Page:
House of Many Ways

Do you know what I love?

Books . . . about books.

More specifically, I love books about readers, because it isn’t hard for me to slip right into the pages and feel as though I am living the story myself. In addition, books about books almost always feature an amazing, incredible library. The sort of library every single one of us readers would like to own ourselves, complete with floor to ceiling shelving and old desks, dusty ink pots and lovely old manuscripts with crumbling pages.

Someday, I’ll have a library like that. And no one will ever see me again.

Ever.

But until then, I’ll have to be content with the little library in my bedroom and enjoy reading about fantastic, overblown libraries instead of owning one. One of my favorite books featuring this sort of library is House of Many Ways.

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House of Many Ways is the sequel to Howl’s Moving Castle, a book I reviewed a few months ago. This series is one of my all time favorites, simply because of the whimsical, fairytale-like way it’s written, and the wonderful characters that have stayed with me from the moment I first picked the book up.

But House of Many Ways holds a special place in my heart, because this story is about Charmain, and Charmain is a reader.

Unfortunately for Charmain, she has grown up in a home where her reading is encouraged and everything else is—handled for her. Her mother spoils her and her father keeps out of the way and lets her mother raise her the way she likes. So when Charmain is asked to take care of her Great-Uncle William’s home while he is away, she finds herself in the decidedly uncomfortable position of having to learn to manage a very magical home on her own. Even in a magical home dishes won’t wash themselves, laundry piles up, and the plumbing doesn’t always work properly.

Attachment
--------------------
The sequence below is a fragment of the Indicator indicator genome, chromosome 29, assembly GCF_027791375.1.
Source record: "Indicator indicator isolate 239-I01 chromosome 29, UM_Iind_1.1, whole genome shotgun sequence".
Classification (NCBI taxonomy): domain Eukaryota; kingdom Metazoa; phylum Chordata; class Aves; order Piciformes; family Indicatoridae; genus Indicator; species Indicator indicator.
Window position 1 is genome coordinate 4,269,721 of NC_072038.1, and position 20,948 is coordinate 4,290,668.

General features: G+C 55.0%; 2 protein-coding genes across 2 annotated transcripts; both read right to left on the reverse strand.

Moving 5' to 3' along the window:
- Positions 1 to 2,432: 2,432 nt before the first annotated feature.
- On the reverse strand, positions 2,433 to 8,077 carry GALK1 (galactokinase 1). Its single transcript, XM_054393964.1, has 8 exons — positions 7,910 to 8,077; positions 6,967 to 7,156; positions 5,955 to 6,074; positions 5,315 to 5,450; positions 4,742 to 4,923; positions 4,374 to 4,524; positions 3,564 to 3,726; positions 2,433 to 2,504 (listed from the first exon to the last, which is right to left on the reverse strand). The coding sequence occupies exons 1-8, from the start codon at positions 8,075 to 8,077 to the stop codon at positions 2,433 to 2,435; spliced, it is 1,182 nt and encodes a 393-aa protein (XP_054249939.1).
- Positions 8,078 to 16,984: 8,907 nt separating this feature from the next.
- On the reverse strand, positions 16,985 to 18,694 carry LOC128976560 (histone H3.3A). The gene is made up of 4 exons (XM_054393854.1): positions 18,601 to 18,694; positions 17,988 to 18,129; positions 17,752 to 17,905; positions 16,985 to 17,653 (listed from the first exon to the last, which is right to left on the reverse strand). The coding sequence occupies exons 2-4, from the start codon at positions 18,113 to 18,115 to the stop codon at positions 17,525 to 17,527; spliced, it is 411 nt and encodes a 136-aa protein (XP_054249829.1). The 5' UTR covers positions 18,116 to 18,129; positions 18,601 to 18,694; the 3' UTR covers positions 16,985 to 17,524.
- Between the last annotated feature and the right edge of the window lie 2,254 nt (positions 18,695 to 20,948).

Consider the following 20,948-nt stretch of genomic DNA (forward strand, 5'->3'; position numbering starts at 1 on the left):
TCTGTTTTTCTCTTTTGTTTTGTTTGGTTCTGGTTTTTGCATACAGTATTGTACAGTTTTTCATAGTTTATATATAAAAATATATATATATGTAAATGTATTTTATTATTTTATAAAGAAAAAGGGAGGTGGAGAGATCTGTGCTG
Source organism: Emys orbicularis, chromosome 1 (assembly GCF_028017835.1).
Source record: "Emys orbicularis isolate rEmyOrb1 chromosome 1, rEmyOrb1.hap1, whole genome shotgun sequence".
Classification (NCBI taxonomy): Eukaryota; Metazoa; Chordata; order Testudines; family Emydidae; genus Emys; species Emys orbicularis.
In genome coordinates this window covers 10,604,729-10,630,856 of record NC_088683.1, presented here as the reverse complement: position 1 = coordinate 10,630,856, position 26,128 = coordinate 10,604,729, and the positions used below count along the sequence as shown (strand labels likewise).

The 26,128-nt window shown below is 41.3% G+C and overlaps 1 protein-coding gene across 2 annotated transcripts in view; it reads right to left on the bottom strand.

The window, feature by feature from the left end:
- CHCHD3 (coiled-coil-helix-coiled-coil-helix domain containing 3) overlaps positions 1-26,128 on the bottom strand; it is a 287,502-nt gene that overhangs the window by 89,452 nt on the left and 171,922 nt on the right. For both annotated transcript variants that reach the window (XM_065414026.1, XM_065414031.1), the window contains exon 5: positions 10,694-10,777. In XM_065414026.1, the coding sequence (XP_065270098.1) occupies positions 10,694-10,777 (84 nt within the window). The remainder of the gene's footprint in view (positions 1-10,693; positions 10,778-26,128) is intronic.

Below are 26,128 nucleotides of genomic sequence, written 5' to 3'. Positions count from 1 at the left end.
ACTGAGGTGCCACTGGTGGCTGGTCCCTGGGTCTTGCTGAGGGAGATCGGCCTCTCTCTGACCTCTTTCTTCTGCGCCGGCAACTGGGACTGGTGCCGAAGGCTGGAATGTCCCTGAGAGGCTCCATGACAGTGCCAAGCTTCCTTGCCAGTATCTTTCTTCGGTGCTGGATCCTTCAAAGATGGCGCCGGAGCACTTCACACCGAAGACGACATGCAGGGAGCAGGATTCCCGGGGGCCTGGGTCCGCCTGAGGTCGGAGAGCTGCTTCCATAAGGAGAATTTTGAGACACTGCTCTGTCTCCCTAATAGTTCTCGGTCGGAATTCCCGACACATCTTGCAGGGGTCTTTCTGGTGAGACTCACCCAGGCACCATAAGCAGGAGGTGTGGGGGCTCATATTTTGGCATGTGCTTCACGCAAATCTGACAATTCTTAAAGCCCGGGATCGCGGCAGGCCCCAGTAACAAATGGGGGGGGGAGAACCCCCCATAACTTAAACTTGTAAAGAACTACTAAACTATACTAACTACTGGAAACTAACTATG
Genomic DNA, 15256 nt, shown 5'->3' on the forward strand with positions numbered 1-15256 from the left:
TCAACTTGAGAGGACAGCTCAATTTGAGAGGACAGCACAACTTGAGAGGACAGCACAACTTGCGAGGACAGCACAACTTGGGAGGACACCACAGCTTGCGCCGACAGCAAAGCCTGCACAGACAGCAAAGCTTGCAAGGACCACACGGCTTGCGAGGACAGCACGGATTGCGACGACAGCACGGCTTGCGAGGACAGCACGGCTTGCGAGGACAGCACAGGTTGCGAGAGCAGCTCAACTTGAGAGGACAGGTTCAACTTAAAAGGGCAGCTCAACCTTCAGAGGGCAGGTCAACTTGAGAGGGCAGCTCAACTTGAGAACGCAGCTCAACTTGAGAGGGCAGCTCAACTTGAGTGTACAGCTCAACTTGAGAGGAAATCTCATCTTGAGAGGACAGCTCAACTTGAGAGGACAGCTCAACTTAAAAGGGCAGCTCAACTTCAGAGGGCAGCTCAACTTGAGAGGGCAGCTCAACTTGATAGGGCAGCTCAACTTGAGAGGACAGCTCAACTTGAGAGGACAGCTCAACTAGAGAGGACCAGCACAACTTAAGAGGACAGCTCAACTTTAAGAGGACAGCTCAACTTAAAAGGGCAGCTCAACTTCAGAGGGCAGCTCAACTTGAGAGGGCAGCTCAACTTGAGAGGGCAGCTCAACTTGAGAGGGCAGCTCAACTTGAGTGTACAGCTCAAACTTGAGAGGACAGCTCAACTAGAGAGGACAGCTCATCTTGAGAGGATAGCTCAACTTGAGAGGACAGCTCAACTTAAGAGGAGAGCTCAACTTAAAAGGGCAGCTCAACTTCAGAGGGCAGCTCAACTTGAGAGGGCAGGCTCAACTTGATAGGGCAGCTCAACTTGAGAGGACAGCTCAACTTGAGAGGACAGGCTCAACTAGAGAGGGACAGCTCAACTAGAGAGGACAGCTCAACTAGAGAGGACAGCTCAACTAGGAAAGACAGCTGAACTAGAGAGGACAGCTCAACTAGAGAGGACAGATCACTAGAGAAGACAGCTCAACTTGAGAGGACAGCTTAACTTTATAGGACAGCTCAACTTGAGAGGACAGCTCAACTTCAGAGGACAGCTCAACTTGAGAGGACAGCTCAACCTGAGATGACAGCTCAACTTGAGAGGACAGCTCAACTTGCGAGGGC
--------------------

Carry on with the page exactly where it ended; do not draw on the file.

And so, Charmain is forced to pull her nose out of her books and learn to manage all sorts of problems, including a terrified little dog, a wizard’s apprentice who never seems to manage a spell properly, and a host of rioting little kobolds who are supposed to take care of the housekeeping and chores, but instead delight in snipping all the pink blossoms off the hydrangea bushes and magicking the water taps right out of the kitchen sink.

Several libraries make an appearance in this book. Charmain’s mother conveniently forgets to pack her any books, but her Great-Uncle William’s study has a great many books on wizardry and other things. Later on, Charmain is also invited, through a little finagling of her own, to come and help organize things in the Royal Library, which, to her pleasure and her housemate Peter’s disgust, gets her out of the many chores that seem to keep piling up in the house.

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But things in the Royal Library are mixed up and confused too, and Charmain finds herself—once quite literally—in hot water wherever she goes. Wizards and kindly witches pop up wherever she turns, and it isn’t long before her own attempts at magic yield some rather interesting results.

House of Many Ways holds to the wonderfully brilliant style of Howl’s Moving Castle. It is charming, simple, and all in all one of my favorite reads. I would recommend it to anyone who enjoys a good fairytale or needs a book to make the world seem brighter. If you’ve read it, let me know! I would love to hear your thoughts.

She thought irritably that not one of the many books she had read had so much as mentioned washing dishes, let alone explained how you did it.

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